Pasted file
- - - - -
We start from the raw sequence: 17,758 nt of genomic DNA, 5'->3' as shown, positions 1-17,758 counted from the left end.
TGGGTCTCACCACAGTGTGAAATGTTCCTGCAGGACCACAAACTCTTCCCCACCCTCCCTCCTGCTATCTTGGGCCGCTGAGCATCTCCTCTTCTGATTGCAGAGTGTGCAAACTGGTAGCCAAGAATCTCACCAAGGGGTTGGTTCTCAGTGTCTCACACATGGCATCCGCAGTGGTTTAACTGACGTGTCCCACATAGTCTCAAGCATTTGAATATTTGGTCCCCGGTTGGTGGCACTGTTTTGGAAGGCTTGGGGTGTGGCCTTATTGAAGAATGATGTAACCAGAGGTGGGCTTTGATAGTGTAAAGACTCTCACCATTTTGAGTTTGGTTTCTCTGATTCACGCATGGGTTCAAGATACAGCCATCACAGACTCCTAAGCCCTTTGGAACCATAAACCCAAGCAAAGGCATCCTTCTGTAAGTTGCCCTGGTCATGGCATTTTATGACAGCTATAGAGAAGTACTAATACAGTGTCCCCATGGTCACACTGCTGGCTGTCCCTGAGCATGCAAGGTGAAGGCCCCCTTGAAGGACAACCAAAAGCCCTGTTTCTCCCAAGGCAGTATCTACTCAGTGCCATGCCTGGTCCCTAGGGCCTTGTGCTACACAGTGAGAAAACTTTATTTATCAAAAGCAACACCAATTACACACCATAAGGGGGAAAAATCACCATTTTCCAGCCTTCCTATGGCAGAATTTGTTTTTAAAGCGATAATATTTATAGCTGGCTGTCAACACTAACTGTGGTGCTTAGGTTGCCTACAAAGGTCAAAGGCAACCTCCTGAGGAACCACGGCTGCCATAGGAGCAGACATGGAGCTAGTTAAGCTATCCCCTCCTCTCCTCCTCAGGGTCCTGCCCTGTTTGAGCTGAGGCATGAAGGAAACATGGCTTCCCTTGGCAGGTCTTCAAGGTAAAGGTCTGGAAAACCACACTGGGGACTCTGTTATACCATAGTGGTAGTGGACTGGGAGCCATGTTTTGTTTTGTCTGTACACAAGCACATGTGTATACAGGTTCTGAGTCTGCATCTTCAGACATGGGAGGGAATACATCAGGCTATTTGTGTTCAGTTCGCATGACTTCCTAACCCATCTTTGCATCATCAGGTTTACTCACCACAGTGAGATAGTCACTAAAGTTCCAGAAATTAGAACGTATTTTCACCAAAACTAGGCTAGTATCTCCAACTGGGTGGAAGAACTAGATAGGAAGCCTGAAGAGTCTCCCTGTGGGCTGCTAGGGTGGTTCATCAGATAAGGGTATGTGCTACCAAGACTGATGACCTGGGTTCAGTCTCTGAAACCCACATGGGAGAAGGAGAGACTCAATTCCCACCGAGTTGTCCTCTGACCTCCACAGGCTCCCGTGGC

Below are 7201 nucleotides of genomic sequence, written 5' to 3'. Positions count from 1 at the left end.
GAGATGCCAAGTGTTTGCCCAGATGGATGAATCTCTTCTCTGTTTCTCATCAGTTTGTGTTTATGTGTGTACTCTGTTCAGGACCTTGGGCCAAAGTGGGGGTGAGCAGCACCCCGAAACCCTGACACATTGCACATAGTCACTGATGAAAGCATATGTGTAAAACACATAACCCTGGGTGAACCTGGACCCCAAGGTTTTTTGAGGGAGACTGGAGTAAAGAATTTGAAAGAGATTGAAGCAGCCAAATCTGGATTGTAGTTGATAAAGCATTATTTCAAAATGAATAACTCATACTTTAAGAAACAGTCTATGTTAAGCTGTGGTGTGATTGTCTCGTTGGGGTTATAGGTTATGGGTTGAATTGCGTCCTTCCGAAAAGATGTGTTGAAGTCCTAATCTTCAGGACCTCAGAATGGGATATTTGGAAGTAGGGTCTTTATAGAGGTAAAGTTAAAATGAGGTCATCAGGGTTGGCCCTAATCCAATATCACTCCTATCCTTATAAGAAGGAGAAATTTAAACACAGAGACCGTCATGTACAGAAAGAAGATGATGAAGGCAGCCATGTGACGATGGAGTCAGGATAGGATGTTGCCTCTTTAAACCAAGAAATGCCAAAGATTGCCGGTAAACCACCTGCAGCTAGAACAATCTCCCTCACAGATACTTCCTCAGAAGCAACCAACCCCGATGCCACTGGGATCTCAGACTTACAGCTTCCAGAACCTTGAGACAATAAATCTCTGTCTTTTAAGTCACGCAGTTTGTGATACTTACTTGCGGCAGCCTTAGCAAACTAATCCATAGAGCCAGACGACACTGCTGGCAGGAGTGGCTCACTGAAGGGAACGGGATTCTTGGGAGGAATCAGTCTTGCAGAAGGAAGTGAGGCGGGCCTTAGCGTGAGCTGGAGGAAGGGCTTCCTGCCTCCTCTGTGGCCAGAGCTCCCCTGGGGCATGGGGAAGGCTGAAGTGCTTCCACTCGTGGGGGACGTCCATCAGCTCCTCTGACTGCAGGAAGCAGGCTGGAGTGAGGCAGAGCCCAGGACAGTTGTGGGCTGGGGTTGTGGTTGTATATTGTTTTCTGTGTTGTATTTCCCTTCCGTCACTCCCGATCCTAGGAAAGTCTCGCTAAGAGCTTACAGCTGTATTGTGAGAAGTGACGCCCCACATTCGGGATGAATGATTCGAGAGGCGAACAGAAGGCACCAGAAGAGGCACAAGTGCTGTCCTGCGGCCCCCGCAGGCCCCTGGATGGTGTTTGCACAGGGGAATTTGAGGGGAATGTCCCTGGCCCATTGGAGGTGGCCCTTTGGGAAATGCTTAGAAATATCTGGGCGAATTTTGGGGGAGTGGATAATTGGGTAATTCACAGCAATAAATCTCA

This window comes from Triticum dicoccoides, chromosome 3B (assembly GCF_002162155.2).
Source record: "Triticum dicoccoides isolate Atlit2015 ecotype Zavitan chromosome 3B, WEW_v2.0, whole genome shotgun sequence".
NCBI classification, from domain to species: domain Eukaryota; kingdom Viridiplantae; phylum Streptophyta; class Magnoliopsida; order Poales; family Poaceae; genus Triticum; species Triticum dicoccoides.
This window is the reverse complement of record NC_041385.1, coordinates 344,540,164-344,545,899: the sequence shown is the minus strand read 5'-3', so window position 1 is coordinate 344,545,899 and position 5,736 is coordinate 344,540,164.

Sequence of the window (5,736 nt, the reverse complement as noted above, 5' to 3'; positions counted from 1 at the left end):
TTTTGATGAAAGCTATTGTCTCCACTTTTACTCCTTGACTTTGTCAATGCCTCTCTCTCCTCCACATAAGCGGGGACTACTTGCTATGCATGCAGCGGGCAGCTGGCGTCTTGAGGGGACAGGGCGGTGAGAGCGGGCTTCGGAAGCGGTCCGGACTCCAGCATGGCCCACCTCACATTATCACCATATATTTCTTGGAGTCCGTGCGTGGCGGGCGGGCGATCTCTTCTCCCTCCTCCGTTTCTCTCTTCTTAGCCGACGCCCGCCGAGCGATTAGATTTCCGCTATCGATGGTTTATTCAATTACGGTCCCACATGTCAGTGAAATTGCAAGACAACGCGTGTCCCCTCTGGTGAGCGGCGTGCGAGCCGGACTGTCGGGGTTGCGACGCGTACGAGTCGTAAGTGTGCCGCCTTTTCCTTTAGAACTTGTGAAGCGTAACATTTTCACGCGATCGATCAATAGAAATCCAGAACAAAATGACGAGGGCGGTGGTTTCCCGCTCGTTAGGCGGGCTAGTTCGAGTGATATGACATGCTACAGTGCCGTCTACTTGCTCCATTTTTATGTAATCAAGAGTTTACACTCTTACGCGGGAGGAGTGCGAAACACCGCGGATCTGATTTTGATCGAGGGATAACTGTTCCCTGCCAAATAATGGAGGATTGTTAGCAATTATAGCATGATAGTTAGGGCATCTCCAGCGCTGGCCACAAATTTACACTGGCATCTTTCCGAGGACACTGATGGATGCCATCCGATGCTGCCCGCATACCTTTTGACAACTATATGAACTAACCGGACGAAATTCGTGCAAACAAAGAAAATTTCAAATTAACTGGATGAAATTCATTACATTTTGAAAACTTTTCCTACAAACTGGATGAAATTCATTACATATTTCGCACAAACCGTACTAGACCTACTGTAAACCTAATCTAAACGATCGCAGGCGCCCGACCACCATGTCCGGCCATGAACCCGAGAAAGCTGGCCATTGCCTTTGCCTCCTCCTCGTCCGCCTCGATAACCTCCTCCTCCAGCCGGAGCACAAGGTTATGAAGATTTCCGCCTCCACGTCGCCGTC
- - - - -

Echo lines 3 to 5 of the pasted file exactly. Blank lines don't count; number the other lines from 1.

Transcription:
Below are 7201 nucleotides of genomic sequence, written 5' to 3'. Positions count from 1 at the left end.
GAGATGCCAAGTGTTTGCCCAGATGGATGAATCTCTTCTCTGTTTCTCATCAGTTTGTGTTTATGTGTGTACTCTGTTCAGGACCTTGGGCCAAAGTGGGGGTGAGCAGCACCCCGAAACCCTGACACATTGCACATAGTCACTGATGAAAGCATATGTGTAAAACACATAACCCTGGGTGAACCTGGACCCCAAGGTTTTTTGAGGGAGACTGGAGTAAAGAATTTGAAAGAGATTGAAGCAGCCAAATCTGGATTGTAGTTGATAAAGCATTATTTCAAAATGAATAACTCATACTTTAAGAAACAGTCTATGTTAAGCTGTGGTGTGATTGTCTCGTTGGGGTTATAGGTTATGGGTTGAATTGCGTCCTTCCGAAAAGATGTGTTGAAGTCCTAATCTTCAGGACCTCAGAATGGGATATTTGGAAGTAGGGTCTTTATAGAGGTAAAGTTAAAATGAGGTCATCAGGGTTGGCCCTAATCCAATATCACTCCTATCCTTATAAGAAGGAGAAATTTAAACACAGAGACCGTCATGTACAGAAAGAAGATGATGAAGGCAGCCATGTGACGATGGAGTCAGGATAGGATGTTGCCTCTTTAAACCAAGAAATGCCAAAGATTGCCGGTAAACCACCTGCAGCTAGAACAATCTCCCTCACAGATACTTCCTCAGAAGCAACCAACCCCGATGCCACTGGGATCTCAGACTTACAGCTTCCAGAACCTTGAGACAATAAATCTCTGTCTTTTAAGTCACGCAGTTTGTGATACTTACTTGCGGCAGCCTTAGCAAACTAATCCATAGAGCCAGACGACACTGCTGGCAGGAGTGGCTCACTGAAGGGAACGGGATTCTTGGGAGGAATCAGTCTTGCAGAAGGAAGTGAGGCGGGCCTTAGCGTGAGCTGGAGGAAGGGCTTCCTGCCTCCTCTGTGGCCAGAGCTCCCCTGGGGCATGGGGAAGGCTGAAGTGCTTCCACTCGTGGGGGACGTCCATCAGCTCCTCTGACTGCAGGAAGCAGGCTGGAGTGAGGCAGAGCCCAGGACAGTTGTGGGCTGGGGTTGTGGTTGTATATTGTTTTCTGTGTTGTATTTCCCTTCCGTCACTCCCGATCCTAGGAAAGTCTCGCTAAGAGCTTACAGCTGTATTGTGAGAAGTGACGCCCCACATTCGGGATGAATGATTCGAGAGGCGAACAGAAGGCACCAGAAGAGGCACAAGTGCTGTCCTGCGGCCCCCGCAGGCCCCTGGATGGTGTTTGCACAGGGGAATTTGAGGGGAATGTCCCTGGCCCATTGGAGGTGGCCCTTTGGGAAATGCTTAGAAATATCTGGGCGAATTTTGGGGGAGTGGATAATTGGGTAATTCACAGCAATAAATCTCA

This window comes from Triticum dicoccoides, chromosome 3B (assembly GCF_002162155.2).